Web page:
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Publikācija: Artificial Neural Networks Aiding in Breath-Based Early Cancer Diagnosis

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Nosaukums oriģinālvalodā Artificial Neural Networks Aiding in Breath-Based Early Cancer Diagnosis
Pētniecības nozare 2. Inženierzinātnes un tehnoloģijas
Pētniecības apakšnozare 2.2. Elektrotehnika, elektronika, informācijas un komunikāciju tehnoloģijas
Autori John C. Cancilla
Inese Poļaka
Arnis Kiršners
Hossam Haick
Mārcis Leja
Jose S. Torrecilla
Atslēgas vārdi Artificial Neural Networks
Anotācija Inspired by the actual structure and mechanism of biological neurons, artificial neural networks (ANNs) were created and have become a relevant part of computational artificial intelligence [1]. ANNs are a set of non-linear algorithms that have been successfully implemented for countless applications as they can be trained to originate highly reliable mathematical models that are able to act as, for instance, classifiers or estimators. These algorithms have been used to carry out numerous tasks in many fields ranging from industry to economics, all the way to biomedicine. In this last context is where the present research is centered and, specifically, to aid in the analysis of the data that is produced during breath analysis for cancer diagnosis. Our research group, which excels in the design and optimization of ANN-based models, collaborates in two projects which are focused on the early diagnosis of cancer. These projects are LCaos, which is primarily centered on lung cancer, and Volgacore, which focuses on gastric cancer. One of the main goals of these projects is to reach early diagnosis of cancer through breath analysis, as it has been shown in the past that human metabolism or clinical state are somewhat reflected in the endogenous volatile organic compounds (VOCs) present in exhaled breath [2,3]. During these projects, different methodologies have been employed to extract the underlying information that breath contains, leading to large databases that require complex mathematical treatment. This is where ANNs come into play, as they have been used to interpret this information and create useful mathematical tools for various applications. For example, they have been successfully trained to perfectly identify and accurately estimate the concentration of a set of polar and non-polar VOCs (comparable to those present in breath samples), individually or in mixtures, at low concentrations which were measured using cross-reactive silicon nanowire field-effect transistor sensors [4]. On the other hand, the data resulting from a study carried out with proton transfer reaction-mass spectrometry, which was used to measure the exhaled breath samples of lung cancer patients and healthy controls, was modeled with ANNs to create a classifying tool to distinguish both groups (correct classification rates were over 90%). Finally, recent results indicate that using ANNs to model databases obtained from the breath analysis of different gastric cancer patients and high- and low-risk groups, using gold nanoparticle-based cross-reactive sensor arrays, is a suitable alternative as well, as a successful preliminary analysis has been carried out, with high classification rates.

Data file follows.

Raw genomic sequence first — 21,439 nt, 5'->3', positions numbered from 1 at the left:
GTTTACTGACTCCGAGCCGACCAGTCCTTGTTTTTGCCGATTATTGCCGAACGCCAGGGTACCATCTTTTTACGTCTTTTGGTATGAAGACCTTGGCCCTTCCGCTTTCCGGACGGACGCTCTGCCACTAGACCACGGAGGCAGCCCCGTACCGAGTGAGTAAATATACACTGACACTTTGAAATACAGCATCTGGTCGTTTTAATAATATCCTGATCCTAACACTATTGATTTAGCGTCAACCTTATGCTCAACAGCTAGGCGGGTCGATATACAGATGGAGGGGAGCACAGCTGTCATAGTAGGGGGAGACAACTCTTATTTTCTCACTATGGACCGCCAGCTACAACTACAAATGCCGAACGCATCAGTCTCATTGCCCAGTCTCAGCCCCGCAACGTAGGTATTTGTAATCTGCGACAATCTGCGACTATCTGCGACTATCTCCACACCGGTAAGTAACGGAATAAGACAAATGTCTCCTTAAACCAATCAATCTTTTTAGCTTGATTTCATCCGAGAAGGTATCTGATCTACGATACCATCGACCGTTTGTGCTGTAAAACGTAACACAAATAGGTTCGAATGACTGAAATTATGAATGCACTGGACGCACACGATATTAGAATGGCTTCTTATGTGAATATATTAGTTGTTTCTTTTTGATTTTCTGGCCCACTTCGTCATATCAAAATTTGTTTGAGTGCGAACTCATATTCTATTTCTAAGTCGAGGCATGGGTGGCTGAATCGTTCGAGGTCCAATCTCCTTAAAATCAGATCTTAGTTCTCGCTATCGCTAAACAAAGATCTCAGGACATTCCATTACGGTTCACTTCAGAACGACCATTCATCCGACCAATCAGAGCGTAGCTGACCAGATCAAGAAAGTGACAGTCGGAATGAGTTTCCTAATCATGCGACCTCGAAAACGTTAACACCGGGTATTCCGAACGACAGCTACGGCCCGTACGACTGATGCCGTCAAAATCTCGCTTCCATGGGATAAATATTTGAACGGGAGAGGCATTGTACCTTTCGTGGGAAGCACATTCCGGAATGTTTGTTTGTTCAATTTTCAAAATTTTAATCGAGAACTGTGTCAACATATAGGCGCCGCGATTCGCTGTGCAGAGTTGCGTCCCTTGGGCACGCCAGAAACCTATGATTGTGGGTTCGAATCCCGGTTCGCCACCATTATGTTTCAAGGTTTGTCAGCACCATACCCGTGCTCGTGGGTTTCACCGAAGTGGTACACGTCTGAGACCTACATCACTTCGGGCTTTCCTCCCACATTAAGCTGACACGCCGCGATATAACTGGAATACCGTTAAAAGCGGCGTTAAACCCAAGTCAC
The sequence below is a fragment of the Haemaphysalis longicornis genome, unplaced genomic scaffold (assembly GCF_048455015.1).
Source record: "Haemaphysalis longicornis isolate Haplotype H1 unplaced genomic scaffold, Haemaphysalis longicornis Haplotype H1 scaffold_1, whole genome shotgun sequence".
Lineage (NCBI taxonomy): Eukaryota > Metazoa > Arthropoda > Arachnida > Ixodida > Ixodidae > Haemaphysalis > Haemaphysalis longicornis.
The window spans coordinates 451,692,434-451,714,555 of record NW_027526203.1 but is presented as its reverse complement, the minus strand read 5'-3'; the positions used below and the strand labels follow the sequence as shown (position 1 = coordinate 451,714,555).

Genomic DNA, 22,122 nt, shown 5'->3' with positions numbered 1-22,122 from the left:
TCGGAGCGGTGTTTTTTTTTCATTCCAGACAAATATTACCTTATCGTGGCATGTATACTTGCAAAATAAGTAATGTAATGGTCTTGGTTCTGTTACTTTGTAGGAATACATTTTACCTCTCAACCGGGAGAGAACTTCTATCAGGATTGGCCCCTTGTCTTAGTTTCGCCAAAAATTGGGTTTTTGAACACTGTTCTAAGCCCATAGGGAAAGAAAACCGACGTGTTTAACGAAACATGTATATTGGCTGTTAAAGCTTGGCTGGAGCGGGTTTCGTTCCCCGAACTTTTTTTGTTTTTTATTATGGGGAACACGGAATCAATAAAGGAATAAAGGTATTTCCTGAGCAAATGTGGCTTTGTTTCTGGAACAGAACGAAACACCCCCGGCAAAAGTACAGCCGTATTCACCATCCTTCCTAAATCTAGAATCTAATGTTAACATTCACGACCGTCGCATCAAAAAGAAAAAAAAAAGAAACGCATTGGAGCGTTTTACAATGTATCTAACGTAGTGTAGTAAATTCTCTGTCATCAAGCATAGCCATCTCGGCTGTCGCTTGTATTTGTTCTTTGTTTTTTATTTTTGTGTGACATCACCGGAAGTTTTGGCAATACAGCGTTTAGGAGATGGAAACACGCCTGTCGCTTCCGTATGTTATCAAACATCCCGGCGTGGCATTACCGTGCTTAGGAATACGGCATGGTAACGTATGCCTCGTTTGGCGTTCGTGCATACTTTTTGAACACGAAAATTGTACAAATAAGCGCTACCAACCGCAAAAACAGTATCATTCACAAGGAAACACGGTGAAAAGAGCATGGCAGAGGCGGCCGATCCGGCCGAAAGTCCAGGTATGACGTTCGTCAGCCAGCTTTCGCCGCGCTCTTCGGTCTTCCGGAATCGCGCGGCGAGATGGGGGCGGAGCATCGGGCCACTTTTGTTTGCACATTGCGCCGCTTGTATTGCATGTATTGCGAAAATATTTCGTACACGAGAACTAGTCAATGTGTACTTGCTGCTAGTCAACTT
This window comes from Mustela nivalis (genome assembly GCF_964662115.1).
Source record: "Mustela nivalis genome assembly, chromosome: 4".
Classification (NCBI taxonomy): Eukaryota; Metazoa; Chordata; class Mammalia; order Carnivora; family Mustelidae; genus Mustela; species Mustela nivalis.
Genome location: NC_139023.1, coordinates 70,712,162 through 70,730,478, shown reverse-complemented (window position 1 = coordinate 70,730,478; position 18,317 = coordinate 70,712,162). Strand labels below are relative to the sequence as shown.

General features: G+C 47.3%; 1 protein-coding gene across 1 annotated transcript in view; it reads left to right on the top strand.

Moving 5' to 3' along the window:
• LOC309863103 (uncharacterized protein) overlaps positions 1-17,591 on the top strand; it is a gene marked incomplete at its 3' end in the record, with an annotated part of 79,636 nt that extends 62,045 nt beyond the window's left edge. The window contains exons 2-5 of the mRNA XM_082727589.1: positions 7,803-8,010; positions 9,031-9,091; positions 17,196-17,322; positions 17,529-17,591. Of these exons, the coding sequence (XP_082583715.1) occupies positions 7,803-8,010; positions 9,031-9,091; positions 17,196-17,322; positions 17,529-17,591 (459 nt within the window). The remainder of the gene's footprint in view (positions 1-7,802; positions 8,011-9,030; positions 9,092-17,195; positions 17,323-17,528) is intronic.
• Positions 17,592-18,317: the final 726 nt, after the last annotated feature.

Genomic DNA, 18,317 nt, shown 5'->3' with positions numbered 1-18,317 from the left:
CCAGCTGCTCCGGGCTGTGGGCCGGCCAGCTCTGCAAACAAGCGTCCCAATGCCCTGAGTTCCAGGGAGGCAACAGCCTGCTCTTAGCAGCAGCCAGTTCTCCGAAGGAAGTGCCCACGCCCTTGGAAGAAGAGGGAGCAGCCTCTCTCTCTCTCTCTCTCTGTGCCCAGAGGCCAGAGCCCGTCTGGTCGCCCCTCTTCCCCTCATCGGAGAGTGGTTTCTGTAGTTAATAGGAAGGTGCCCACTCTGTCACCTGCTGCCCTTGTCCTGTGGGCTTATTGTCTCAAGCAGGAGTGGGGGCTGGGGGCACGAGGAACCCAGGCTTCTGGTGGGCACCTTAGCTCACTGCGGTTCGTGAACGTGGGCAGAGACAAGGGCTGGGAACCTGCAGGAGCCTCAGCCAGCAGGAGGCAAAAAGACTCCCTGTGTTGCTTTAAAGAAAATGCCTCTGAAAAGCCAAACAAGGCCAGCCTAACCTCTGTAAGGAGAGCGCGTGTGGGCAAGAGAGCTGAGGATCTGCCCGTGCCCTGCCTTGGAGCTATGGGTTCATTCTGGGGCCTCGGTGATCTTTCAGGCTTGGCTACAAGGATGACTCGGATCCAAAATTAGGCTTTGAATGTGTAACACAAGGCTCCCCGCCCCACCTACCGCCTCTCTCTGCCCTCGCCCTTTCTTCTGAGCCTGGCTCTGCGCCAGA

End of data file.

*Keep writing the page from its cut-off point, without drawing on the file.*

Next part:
Hipersaite: http://www.tropsense.eu/ar/docs/Book_of_Abstracts_-_1st_TROPSENSE_Workshop.pdf 
Atsauce Cancilla, J., Poļaka, I., Kiršners, A., Haick, H., Leja, M., Torrecilla, J. Artificial Neural Networks Aiding in Breath-Based Early Cancer Diagnosis. No: 1st Tropsense Workshop: Tropical Diseases and Breath Analysis, Polija, Gdansk, 9.-9. februāris, 2016. Gdansk: 2016, 12.-12.lpp.
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